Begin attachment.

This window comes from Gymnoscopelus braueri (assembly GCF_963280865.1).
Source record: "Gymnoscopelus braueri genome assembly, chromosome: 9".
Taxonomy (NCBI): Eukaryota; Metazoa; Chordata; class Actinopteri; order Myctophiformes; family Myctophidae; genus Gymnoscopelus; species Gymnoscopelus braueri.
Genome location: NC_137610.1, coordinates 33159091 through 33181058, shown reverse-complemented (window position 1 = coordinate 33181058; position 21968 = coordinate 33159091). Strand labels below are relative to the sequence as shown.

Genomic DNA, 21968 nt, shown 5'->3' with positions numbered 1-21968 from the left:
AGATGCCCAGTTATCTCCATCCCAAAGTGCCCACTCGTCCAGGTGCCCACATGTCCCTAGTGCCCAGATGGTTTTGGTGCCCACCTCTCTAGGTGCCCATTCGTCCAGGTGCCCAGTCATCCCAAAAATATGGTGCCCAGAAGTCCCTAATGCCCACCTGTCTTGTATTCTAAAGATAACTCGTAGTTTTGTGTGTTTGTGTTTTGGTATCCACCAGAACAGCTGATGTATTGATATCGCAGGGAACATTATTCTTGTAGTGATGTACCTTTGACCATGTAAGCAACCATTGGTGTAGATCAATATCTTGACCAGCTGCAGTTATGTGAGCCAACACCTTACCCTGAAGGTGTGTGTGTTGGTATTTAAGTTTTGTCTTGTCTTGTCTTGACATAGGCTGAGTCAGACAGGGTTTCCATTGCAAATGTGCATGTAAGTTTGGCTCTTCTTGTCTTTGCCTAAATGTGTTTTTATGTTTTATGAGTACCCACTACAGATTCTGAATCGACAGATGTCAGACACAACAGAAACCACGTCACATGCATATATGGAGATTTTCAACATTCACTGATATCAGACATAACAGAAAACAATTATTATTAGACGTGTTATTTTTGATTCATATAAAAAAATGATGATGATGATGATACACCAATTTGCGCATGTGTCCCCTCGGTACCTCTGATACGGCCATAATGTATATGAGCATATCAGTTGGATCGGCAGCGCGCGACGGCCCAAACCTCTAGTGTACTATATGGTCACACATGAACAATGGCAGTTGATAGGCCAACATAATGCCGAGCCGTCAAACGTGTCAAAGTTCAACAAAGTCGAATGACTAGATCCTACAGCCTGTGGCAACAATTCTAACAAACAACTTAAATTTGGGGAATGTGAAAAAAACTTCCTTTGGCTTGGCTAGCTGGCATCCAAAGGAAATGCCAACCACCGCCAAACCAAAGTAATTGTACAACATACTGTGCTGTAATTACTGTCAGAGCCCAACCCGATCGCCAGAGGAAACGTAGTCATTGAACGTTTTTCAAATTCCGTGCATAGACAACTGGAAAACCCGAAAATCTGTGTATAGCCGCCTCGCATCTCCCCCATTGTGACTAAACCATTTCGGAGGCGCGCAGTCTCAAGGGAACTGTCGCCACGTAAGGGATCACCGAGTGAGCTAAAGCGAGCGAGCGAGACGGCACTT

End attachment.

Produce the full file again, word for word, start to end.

This window comes from Gymnoscopelus braueri (assembly GCF_963280865.1).
Source record: "Gymnoscopelus braueri genome assembly, chromosome: 9".
Taxonomy (NCBI): Eukaryota; Metazoa; Chordata; class Actinopteri; order Myctophiformes; family Myctophidae; genus Gymnoscopelus; species Gymnoscopelus braueri.
Genome location: NC_137610.1, coordinates 33159091 through 33181058, shown reverse-complemented (window position 1 = coordinate 33181058; position 21968 = coordinate 33159091). Strand labels below are relative to the sequence as shown.

Genomic DNA, 21968 nt, shown 5'->3' with positions numbered 1-21968 from the left:
AGATGCCCAGTTATCTCCATCCCAAAGTGCCCACTCGTCCAGGTGCCCACATGTCCCTAGTGCCCAGATGGTTTTGGTGCCCACCTCTCTAGGTGCCCATTCGTCCAGGTGCCCAGTCATCCCAAAAATATGGTGCCCAGAAGTCCCTAATGCCCACCTGTCTTGTATTCTAAAGATAACTCGTAGTTTTGTGTGTTTGTGTTTTGGTATCCACCAGAACAGCTGATGTATTGATATCGCAGGGAACATTATTCTTGTAGTGATGTACCTTTGACCATGTAAGCAACCATTGGTGTAGATCAATATCTTGACCAGCTGCAGTTATGTGAGCCAACACCTTACCCTGAAGGTGTGTGTGTTGGTATTTAAGTTTTGTCTTGTCTTGTCTTGACATAGGCTGAGTCAGACAGGGTTTCCATTGCAAATGTGCATGTAAGTTTGGCTCTTCTTGTCTTTGCCTAAATGTGTTTTTATGTTTTATGAGTACCCACTACAGATTCTGAATCGACAGATGTCAGACACAACAGAAACCACGTCACATGCATATATGGAGATTTTCAACATTCACTGATATCAGACATAACAGAAAACAATTATTATTAGACGTGTTATTTTTGATTCATATAAAAAAATGATGATGATGATGATACACCAATTTGCGCATGTGTCCCCTCGGTACCTCTGATACGGCCATAATGTATATGAGCATATCAGTTGGATCGGCAGCGCGCGACGGCCCAAACCTCTAGTGTACTATATGGTCACACATGAACAATGGCAGTTGATAGGCCAACATAATGCCGAGCCGTCAAACGTGTCAAAGTTCAACAAAGTCGAATGACTAGATCCTACAGCCTGTGGCAACAATTCTAACAAACAACTTAAATTTGGGGAATGTGAAAAAAACTTCCTTTGGCTTGGCTAGCTGGCATCCAAAGGAAATGCCAACCACCGCCAAACCAAAGTAATTGTACAACATACTGTGCTGTAATTACTGTCAGAGCCCAACCCGATCGCCAGAGGAAACGTAGTCATTGAACGTTTTTCAAATTCCGTGCATAGACAACTGGAAAACCCGAAAATCTGTGTATAGCCGCCTCGCATCTCCCCCATTGTGACTAAACCATTTCGGAGGCGCGCAGTCTCAAGGGAACTGTCGCCACGTAAGGGATCACCGAGTGAGCTAAAGCGAGCGAGCGAGACGGCACTT